“Counsellors adopt a more person-centred approach and are experts in listening and helping people achieve their personal goals. Counsellors help people tackle problems in a positive way by helping to clarify issues, explore options and develop strategies. They don’t tend to do a diagnosis or assessment, but they will support people with mild to moderate symptoms of mental illness.” Dr Tristan Snell, a counselling psychologist and senior lecturer in psychology at Deakin University.
Holistic Counsellors complete at least 18 months to 2 years of study (depending on the training organisation) to obtain their qualifications. Like psychotherapists, they will likely go through their own period of holistic counselling to ensure they have the self-awareness to support others in this process. Again, it is a self-regulated profession.
Holistic Counsellors have the same approach and skills as Traditional Counsellors, however, will also look at a person’s situation and understand it in relation to the whole being – heart, body, mind and soul; and the relationship to the world in which they live.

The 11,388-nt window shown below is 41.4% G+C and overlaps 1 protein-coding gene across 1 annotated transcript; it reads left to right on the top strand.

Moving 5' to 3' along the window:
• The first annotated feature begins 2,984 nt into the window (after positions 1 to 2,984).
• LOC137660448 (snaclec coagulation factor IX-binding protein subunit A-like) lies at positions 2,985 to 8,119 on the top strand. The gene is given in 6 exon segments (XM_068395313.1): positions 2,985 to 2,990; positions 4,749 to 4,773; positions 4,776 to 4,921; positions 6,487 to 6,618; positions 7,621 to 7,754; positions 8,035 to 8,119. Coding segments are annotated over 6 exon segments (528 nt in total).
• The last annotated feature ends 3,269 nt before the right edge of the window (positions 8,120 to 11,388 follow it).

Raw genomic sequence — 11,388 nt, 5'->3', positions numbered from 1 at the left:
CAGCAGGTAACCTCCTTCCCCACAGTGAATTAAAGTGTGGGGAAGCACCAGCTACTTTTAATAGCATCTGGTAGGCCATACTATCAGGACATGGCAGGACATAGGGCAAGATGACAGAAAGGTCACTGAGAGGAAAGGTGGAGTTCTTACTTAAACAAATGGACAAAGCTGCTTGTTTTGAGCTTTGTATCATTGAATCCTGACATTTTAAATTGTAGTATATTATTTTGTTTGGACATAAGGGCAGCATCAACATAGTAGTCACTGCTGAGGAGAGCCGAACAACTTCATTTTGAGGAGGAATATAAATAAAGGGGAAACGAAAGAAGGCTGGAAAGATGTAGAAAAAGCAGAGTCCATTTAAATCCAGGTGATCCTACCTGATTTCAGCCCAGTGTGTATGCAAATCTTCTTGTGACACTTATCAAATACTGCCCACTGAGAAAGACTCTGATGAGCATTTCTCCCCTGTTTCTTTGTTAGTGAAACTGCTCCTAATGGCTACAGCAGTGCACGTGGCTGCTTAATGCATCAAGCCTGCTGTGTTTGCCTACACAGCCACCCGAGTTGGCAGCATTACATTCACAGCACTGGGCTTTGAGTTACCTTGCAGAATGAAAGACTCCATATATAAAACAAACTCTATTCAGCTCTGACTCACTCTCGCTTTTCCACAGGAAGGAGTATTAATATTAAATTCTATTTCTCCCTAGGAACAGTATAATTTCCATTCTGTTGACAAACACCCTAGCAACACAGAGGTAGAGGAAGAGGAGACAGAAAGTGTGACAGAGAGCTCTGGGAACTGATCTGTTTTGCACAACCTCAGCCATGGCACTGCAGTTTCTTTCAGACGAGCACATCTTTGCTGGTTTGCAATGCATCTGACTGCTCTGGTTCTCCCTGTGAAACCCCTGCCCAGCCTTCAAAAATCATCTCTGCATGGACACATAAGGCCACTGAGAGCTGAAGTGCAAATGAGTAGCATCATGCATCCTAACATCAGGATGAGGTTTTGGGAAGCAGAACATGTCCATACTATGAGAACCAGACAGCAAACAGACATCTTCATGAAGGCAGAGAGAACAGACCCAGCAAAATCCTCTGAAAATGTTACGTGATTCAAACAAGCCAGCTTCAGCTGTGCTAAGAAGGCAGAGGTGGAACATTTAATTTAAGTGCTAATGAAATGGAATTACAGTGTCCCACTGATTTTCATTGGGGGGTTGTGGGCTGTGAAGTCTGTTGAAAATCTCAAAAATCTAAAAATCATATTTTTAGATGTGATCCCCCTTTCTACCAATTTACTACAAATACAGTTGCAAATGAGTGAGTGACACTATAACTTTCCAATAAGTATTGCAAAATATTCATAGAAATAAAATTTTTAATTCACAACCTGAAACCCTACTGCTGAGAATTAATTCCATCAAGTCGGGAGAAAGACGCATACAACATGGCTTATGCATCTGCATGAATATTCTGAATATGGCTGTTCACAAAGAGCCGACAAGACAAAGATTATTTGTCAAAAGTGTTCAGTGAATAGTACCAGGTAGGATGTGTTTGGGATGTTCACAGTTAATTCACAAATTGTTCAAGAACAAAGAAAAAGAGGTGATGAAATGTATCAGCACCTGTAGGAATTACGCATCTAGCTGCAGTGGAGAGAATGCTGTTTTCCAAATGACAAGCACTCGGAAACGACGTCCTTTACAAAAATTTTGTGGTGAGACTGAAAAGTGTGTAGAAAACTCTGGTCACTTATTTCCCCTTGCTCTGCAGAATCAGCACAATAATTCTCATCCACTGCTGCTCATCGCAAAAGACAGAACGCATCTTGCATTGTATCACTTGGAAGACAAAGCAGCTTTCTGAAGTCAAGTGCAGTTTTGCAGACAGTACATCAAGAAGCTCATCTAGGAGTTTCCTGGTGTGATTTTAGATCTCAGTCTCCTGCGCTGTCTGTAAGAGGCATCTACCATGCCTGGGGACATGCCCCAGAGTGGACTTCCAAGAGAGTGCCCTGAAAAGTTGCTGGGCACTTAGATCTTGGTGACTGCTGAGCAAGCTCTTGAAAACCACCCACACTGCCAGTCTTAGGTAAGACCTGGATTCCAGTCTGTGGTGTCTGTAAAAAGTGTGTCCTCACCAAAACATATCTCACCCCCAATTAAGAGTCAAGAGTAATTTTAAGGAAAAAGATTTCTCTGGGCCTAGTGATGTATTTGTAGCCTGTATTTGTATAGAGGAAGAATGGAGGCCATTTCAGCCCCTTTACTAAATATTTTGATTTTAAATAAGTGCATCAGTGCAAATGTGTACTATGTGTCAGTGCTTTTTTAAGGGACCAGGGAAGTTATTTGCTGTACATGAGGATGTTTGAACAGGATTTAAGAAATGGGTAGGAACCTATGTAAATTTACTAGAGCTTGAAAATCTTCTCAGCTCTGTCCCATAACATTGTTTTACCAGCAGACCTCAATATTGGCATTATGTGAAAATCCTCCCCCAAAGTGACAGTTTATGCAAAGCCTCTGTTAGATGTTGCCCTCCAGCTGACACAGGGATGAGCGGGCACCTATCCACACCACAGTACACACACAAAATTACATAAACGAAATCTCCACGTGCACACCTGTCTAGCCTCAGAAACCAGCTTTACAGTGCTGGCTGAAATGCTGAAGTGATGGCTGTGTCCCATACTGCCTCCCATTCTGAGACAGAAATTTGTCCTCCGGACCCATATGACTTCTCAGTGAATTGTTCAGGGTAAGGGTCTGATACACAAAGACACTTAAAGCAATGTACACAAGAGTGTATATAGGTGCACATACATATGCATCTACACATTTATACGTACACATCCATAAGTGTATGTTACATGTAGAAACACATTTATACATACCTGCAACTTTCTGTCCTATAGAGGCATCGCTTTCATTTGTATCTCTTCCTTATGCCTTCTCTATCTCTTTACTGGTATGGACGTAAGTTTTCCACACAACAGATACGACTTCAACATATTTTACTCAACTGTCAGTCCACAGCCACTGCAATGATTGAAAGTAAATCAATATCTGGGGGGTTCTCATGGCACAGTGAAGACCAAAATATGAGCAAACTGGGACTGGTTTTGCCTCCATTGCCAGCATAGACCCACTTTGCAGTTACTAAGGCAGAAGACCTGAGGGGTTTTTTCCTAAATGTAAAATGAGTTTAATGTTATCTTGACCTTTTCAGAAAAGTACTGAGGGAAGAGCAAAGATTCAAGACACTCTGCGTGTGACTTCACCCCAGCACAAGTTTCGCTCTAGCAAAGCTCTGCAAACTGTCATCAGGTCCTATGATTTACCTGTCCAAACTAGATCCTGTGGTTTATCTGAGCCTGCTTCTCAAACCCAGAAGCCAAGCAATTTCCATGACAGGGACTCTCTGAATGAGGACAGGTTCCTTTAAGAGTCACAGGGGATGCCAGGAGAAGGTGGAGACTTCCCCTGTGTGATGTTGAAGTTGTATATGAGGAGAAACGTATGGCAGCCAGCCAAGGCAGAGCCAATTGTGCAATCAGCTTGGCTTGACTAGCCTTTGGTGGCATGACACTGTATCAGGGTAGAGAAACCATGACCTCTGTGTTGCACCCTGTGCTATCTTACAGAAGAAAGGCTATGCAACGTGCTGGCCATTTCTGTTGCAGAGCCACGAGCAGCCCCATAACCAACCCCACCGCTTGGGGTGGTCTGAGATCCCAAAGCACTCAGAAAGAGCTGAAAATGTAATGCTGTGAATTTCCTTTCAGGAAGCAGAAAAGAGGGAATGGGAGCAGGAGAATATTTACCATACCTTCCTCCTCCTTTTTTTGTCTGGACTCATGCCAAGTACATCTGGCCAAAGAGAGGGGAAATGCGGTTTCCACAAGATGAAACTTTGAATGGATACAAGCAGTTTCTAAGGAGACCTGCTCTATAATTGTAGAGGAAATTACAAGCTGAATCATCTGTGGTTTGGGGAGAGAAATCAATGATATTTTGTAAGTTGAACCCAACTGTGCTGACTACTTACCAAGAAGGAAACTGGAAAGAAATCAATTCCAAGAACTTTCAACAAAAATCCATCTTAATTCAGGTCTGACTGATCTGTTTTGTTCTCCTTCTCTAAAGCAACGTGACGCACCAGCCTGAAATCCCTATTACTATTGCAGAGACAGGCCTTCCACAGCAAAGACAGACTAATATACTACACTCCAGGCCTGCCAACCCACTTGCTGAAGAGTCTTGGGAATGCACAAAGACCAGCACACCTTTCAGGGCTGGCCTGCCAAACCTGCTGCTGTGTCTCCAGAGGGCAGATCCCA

Instead of seeing someone or something in need of fixing, they look deeper into the individual and their world and aim to uncover the underlying causes, patterns and/or beliefs of what is presenting and help the individual grow self-awareness, inner strength and acceptance to enhance their emotional well-being and move their life forward.
Holistic Counsellors are likely to incorporate their strengths, experience and training in different modalities into therapy programs/sessions.
There are many similar functions between a psychologist, psychotherapist, counsellor and holistic counsellor, so how do I know who I need to see?
This is something that only you can answer, however you may like to discuss with your healthcare practitioner and/or trusted friend or family member.
It’s a good idea to do some research prior to your booking as you will find different professionals have different strengths, training, tools and techniques depending on their own experiences, learnings and interests. Some therapists will also offer a complimentary phone conversation to help you see if they are the right fit for you.